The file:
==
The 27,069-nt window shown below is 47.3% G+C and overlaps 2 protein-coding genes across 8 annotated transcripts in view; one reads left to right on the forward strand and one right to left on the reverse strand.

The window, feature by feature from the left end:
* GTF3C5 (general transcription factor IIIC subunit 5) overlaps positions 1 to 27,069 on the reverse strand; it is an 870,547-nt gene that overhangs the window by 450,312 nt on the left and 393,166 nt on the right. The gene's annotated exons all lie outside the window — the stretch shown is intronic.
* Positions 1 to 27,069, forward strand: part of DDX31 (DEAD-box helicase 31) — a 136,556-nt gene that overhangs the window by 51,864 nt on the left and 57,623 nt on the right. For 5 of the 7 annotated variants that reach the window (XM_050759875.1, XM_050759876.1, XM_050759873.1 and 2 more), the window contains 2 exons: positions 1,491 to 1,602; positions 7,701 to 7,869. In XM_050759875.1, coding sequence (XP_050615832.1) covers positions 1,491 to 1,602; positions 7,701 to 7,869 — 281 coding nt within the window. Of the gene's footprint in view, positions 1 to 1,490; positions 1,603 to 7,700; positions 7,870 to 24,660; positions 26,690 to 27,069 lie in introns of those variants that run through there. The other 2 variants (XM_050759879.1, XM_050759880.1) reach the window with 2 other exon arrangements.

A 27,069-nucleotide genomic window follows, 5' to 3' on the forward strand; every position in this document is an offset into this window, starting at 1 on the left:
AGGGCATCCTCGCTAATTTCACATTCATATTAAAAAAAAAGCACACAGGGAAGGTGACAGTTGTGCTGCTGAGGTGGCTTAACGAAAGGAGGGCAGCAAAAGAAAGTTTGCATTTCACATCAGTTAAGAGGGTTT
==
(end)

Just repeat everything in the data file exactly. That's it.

The 27,069-nt window shown below is 47.3% G+C and overlaps 2 protein-coding genes across 8 annotated transcripts in view; one reads left to right on the forward strand and one right to left on the reverse strand.

The window, feature by feature from the left end:
* GTF3C5 (general transcription factor IIIC subunit 5) overlaps positions 1 to 27,069 on the reverse strand; it is an 870,547-nt gene that overhangs the window by 450,312 nt on the left and 393,166 nt on the right. The gene's annotated exons all lie outside the window — the stretch shown is intronic.
* Positions 1 to 27,069, forward strand: part of DDX31 (DEAD-box helicase 31) — a 136,556-nt gene that overhangs the window by 51,864 nt on the left and 57,623 nt on the right. For 5 of the 7 annotated variants that reach the window (XM_050759875.1, XM_050759876.1, XM_050759873.1 and 2 more), the window contains 2 exons: positions 1,491 to 1,602; positions 7,701 to 7,869. In XM_050759875.1, coding sequence (XP_050615832.1) covers positions 1,491 to 1,602; positions 7,701 to 7,869 — 281 coding nt within the window. Of the gene's footprint in view, positions 1 to 1,490; positions 1,603 to 7,700; positions 7,870 to 24,660; positions 26,690 to 27,069 lie in introns of those variants that run through there. The other 2 variants (XM_050759879.1, XM_050759880.1) reach the window with 2 other exon arrangements.

A 27,069-nucleotide genomic window follows, 5' to 3' on the forward strand; every position in this document is an offset into this window, starting at 1 on the left:
AGGGCATCCTCGCTAATTTCACATTCATATTAAAAAAAAAGCACACAGGGAAGGTGACAGTTGTGCTGCTGAGGTGGCTTAACGAAAGGAGGGCAGCAAAAGAAAGTTTGCATTTCACATCAGTTAAGAGGGTTT